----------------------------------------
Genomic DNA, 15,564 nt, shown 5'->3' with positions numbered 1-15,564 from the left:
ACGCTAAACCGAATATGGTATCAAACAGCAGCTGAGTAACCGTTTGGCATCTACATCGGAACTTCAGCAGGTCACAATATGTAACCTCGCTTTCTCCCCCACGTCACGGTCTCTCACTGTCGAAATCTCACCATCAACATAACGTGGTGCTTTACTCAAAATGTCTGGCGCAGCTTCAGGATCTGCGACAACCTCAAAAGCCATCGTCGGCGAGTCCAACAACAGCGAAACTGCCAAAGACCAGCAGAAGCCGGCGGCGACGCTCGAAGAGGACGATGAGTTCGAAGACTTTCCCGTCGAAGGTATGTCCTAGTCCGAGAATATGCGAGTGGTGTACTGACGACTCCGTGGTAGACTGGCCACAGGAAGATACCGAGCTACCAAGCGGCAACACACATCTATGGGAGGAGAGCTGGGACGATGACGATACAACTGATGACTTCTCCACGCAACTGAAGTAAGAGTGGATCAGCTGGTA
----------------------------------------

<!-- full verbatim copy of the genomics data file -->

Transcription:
Genomic DNA, 15,564 nt, shown 5'->3' with positions numbered 1-15,564 from the left:
ACGCTAAACCGAATATGGTATCAAACAGCAGCTGAGTAACCGTTTGGCATCTACATCGGAACTTCAGCAGGTCACAATATGTAACCTCGCTTTCTCCCCCACGTCACGGTCTCTCACTGTCGAAATCTCACCATCAACATAACGTGGTGCTTTACTCAAAATGTCTGGCGCAGCTTCAGGATCTGCGACAACCTCAAAAGCCATCGTCGGCGAGTCCAACAACAGCGAAACTGCCAAAGACCAGCAGAAGCCGGCGGCGACGCTCGAAGAGGACGATGAGTTCGAAGACTTTCCCGTCGAAGGTATGTCCTAGTCCGAGAATATGCGAGTGGTGTACTGACGACTCCGTGGTAGACTGGCCACAGGAAGATACCGAGCTACCAAGCGGCAACACACATCTATGGGAGGAGAGCTGGGACGATGACGATACAACTGATGACTTCTCCACGCAACTGAAGTAAGAGTGGATCAGCTGGTA